Point Grey Residence是一个独特的住宅改造项目，将景观、建筑、雕塑和场地融为一体。该项目的大部分是故意位于低于等级的，在广泛的低维护绿色屋顶下。这些广泛的种植使后院的种植面积增加了200％以上，而这是原本无法实现的。这些绿色屋顶提供的隔热有助于提高地下加热的家庭和水池的能源效率，增加了增加到当地能源网的剩余清洁能源的数量。为了降低现场使用的石材的环境和社会成本，所有项目石材都在北美开采。 LED照明和滴灌进一步有助于持续的场地能源和水的使用效率。
The Point Grey Residence is a unique residential renovation project uniting landscape, architecture, sculptures and site into a seamless whole. Much of the program was deliberately located below grade, under extensive, low maintenance green roofs. These extensive plantings increased the planted area in the rear yard by over 200% from what would have otherwise not been possible. Insulation provided by these green roofs contributes to the energy efficiency of the geothermally heated home and pool below, increasing the amount of surplus clean energy that is added to the local energy grid. To reduce the environmental and social costs of the stone used on site, all the project stone was quarried in North America. LED lighting and drip irrigation further contribute to ongoing site energy and water use efficiency.
The architecture and landscape were developed in tandem to eliminate the programmatic definition between adjacent interior and exterior areas. Moving through the terraced site, architectural and landscape spaces are drawn into one another continuing across ‘traditional’ threshold transition points. This common programmatic and experiential vision was defined early in the project and facilitated via frequent collaborative interdisciplinary design meetings. Site constraints such as existing driveway ramp were taken as opportunities to transform the spaces into landscape elements like cascading water features and art installations.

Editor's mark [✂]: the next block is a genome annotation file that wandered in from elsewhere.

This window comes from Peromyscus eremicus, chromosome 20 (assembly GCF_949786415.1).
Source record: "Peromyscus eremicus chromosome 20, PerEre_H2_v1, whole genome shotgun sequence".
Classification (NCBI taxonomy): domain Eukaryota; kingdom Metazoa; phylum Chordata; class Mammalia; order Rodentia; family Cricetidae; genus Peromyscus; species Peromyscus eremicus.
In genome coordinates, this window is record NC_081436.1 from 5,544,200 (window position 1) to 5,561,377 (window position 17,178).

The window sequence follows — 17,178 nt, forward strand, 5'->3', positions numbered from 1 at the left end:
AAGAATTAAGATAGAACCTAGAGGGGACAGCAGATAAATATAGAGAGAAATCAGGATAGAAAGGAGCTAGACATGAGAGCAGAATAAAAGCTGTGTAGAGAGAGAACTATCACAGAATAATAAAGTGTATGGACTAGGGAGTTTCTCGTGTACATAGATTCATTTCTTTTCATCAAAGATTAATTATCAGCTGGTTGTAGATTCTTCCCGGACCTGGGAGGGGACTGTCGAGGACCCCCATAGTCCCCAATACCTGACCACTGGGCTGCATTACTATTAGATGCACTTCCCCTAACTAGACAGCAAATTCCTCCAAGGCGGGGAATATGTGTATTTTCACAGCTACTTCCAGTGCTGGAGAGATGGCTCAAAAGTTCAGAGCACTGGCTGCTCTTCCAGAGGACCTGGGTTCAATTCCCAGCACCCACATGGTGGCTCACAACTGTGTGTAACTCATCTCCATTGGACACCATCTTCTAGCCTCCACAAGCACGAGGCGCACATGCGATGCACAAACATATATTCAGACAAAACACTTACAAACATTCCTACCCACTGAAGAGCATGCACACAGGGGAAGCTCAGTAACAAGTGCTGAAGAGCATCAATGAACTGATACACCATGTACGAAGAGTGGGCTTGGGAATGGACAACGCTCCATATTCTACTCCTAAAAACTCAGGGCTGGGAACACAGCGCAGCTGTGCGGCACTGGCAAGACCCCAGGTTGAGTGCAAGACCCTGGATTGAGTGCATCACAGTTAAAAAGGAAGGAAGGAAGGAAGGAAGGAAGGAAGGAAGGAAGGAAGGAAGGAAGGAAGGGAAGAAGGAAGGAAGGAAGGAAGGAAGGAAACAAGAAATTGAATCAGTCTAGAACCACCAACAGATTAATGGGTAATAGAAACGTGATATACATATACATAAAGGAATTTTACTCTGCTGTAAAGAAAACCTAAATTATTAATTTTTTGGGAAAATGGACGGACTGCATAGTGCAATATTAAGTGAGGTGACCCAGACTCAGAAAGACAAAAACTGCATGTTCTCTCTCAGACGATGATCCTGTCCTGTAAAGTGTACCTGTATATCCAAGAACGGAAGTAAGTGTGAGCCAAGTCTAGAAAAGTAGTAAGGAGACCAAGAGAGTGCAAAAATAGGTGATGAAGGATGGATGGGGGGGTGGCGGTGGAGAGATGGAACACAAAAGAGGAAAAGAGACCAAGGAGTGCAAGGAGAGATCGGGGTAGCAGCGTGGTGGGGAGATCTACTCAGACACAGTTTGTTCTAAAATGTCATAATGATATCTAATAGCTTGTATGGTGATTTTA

Natural horizons in the field of view are reflected in linear forms of weathering steel, stone, water and glass. The material palette is soundly anchored within the surrounding west coast maritime landscape and is enriched through textural variation and attention to detail. The landscape blends seamlessly with the ocean beyond and is enhanced by the Canadian limestone that forms a continuous surface through the terrace and pool stairs.
Photos by Nic Lehoux.
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